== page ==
Dow Crosses 29,000 Points in January

2019 was a solid year for the U.S. economy and for the U.S. stock market.  At the start of the year stocks were coming off a steep sell-off.  In the 4th quarter of 2018 the S&P 500 lost nearly 20% from its high earlier in the year.  As 2018 closed the Federal Reserve was on an aggressive path to tighten the money supply.  It was raising interest rates in quarter point increments and projected three or four increases in 2019.  In addition, the Fed allowed bonds that were purchased under the Quantitative Easing program a decade earlier to drop off the balance sheet.  Bonds were maturing and not being replaced.  Investors feared this monetary policy would thrust the U.S. economy into a recession.

The Fed policy abruptly changed in January 2019 and with that so did the direction of the stock market.  Not only did the Fed not raise rates, it embarked on an easing policy and lowered rates three times in 2019.  It also stopped shrinking its balance sheet by buying bonds again.  With hindsight, the 180 degree change in the Fed policy probably had more to do with the strong stock market in 2019 than any other single factor.

However, the Federal Reserve monetary policy was not the only thing impacting the stock market in 2019.  The market had its ups and downs over trade policies, too.   Investors were swayed by headlines.  News of progress with China trade talks moved the market up, and news of renewed tensions caused the market to pullback.

As 2019 closed, Fed chairman Jerome Powell said he is in no hurry to increase rates in 2020.  With a presidential election looming, the Fed is unlikely to move interest rates in either direction.  Any change from the status quo could be viewed as political.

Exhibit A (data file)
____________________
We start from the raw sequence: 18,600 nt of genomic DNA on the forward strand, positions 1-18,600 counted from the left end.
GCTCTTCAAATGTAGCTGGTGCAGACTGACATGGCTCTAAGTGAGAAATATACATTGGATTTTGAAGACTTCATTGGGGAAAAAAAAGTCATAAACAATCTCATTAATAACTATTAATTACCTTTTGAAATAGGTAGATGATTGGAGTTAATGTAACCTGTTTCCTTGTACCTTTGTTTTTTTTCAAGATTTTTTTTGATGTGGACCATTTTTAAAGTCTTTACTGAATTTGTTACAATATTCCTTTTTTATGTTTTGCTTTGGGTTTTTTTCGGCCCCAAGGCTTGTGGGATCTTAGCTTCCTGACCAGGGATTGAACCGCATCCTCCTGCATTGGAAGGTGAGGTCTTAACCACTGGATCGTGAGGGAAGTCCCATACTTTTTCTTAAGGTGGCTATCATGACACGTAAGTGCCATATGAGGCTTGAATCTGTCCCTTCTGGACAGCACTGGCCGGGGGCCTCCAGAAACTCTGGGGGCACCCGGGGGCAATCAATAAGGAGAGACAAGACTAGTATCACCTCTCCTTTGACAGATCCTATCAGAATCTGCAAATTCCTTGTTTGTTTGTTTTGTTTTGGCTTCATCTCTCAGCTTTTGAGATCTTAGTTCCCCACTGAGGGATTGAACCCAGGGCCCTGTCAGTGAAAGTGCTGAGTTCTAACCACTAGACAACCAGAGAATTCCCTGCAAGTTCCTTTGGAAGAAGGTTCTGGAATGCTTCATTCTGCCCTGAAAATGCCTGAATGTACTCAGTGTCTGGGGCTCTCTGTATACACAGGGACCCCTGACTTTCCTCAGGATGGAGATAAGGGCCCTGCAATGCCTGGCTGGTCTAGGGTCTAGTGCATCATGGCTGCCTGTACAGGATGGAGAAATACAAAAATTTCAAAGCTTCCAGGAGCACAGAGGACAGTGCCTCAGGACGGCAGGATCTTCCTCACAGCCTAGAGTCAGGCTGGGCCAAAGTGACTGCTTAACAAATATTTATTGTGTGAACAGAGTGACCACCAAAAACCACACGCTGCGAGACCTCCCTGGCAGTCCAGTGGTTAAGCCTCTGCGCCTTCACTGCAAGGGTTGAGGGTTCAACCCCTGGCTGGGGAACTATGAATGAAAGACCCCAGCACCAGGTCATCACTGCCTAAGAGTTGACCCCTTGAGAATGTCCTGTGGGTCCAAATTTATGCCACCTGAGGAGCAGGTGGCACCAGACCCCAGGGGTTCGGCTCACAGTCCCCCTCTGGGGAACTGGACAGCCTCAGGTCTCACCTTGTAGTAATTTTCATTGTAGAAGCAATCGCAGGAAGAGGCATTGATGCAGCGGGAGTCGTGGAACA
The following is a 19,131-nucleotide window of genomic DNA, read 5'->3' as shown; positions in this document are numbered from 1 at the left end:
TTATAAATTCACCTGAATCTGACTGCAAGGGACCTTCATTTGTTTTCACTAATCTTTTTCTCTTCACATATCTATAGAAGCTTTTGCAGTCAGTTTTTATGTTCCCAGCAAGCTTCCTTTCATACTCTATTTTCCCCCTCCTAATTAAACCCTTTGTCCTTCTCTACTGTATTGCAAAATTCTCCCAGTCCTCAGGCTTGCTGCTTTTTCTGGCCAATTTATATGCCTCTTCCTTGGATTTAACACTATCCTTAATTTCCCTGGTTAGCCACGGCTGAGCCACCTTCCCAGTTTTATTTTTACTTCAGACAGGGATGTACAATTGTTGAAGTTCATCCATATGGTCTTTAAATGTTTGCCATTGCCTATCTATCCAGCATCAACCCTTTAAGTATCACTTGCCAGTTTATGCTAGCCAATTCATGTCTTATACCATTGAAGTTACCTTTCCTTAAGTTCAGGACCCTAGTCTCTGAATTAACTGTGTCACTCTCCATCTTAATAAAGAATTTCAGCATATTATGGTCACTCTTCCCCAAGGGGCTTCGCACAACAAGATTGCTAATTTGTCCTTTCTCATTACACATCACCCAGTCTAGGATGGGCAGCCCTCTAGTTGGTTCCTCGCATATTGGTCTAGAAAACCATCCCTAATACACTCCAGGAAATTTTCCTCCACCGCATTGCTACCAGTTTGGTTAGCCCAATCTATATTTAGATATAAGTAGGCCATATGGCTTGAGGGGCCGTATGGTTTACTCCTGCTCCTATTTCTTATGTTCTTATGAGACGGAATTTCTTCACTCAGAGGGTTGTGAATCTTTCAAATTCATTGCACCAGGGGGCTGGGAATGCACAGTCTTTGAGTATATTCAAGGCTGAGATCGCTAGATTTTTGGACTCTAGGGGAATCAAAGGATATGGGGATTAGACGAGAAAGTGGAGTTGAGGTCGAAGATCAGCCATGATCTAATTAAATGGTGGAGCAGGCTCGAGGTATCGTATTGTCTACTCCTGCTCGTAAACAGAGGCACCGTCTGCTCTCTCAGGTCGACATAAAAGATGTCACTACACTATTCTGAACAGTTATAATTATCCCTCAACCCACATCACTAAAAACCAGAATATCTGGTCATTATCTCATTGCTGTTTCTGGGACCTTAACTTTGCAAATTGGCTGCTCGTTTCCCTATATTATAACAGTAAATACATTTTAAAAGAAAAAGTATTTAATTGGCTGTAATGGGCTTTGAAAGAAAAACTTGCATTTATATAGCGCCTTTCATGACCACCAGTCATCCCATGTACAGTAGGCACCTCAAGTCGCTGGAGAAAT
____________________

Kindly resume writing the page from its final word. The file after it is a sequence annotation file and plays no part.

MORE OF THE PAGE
We expect the U.S. and China to sign a phase one trade agreement this month.  It is not as robust as investors hoped, but it is enough to calm trade tensions for now.  Also, on January 31st the UK is expected to exit the European Union.  If Brexit goes smoothly it should be positive for the stock market.

Just nine trading days into the new year, the market is continuing its upward momentum.  On Friday, January 10th the Dow briefly crossed 29,000 points for the first time ever.  It crossed 29,000 again on the 14th before moving slightly lower.  It has yet to close above 29,000.  Although there is very little difference between 28,999 and 29,000 round numbers have a positive psychological effect on the market.

Talk of a recession can still be heard, but if you take events which cannot be known out of the equation, events such as war, a terrorist attack, or a natural disaster, a recession in 2020 seems very unlikely.  We do not see conditions which are usually in place leading up to a recession.  Interest rates and inflation are tame.  Money is flowing freely for both businesses and consumers.  Stocks are not cheap today, but neither do they reach the valuations we saw in 2000 coming off the decade of the 1990’s.    The new year is off to a good start.

 

Written by Connie C. Guelich, CFP, AEP, CLU, ChFC.  This represents our view at the time of this writing and is subject to change.  This is not intended to be personal investment advice.   If you would like to discuss your own account, please don’t hesitate to call us.  We are here to help and welcome your call.

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